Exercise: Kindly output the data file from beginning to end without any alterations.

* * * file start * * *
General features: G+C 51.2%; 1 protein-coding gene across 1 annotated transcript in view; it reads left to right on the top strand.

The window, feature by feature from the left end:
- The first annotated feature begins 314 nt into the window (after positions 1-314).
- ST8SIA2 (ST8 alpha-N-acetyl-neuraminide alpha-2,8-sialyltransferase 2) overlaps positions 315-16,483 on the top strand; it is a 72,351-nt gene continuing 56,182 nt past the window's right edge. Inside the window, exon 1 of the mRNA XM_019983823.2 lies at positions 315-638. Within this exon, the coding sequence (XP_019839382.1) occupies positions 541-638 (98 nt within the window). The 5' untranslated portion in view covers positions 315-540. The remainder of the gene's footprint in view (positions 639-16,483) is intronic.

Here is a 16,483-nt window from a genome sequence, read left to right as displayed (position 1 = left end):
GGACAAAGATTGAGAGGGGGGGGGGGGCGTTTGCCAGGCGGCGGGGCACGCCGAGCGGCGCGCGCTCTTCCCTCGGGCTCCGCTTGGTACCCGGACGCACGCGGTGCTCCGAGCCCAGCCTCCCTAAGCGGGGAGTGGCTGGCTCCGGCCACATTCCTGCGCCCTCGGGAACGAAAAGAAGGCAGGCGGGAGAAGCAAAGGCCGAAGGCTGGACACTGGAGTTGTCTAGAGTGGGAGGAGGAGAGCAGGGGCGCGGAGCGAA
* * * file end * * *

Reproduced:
General features: G+C 51.2%; 1 protein-coding gene across 1 annotated transcript in view; it reads left to right on the top strand.

The window, feature by feature from the left end:
- The first annotated feature begins 314 nt into the window (after positions 1-314).
- ST8SIA2 (ST8 alpha-N-acetyl-neuraminide alpha-2,8-sialyltransferase 2) overlaps positions 315-16,483 on the top strand; it is a 72,351-nt gene continuing 56,182 nt past the window's right edge. Inside the window, exon 1 of the mRNA XM_019983823.2 lies at positions 315-638. Within this exon, the coding sequence (XP_019839382.1) occupies positions 541-638 (98 nt within the window). The 5' untranslated portion in view covers positions 315-540. The remainder of the gene's footprint in view (positions 639-16,483) is intronic.

Here is a 16,483-nt window from a genome sequence, read left to right as displayed (position 1 = left end):
GGACAAAGATTGAGAGGGGGGGGGGGGCGTTTGCCAGGCGGCGGGGCACGCCGAGCGGCGCGCGCTCTTCCCTCGGGCTCCGCTTGGTACCCGGACGCACGCGGTGCTCCGAGCCCAGCCTCCCTAAGCGGGGAGTGGCTGGCTCCGGCCACATTCCTGCGCCCTCGGGAACGAAAAGAAGGCAGGCGGGAGAAGCAAAGGCCGAAGGCTGGACACTGGAGTTGTCTAGAGTGGGAGGAGGAGAGCAGGGGCGCGGAGCGAA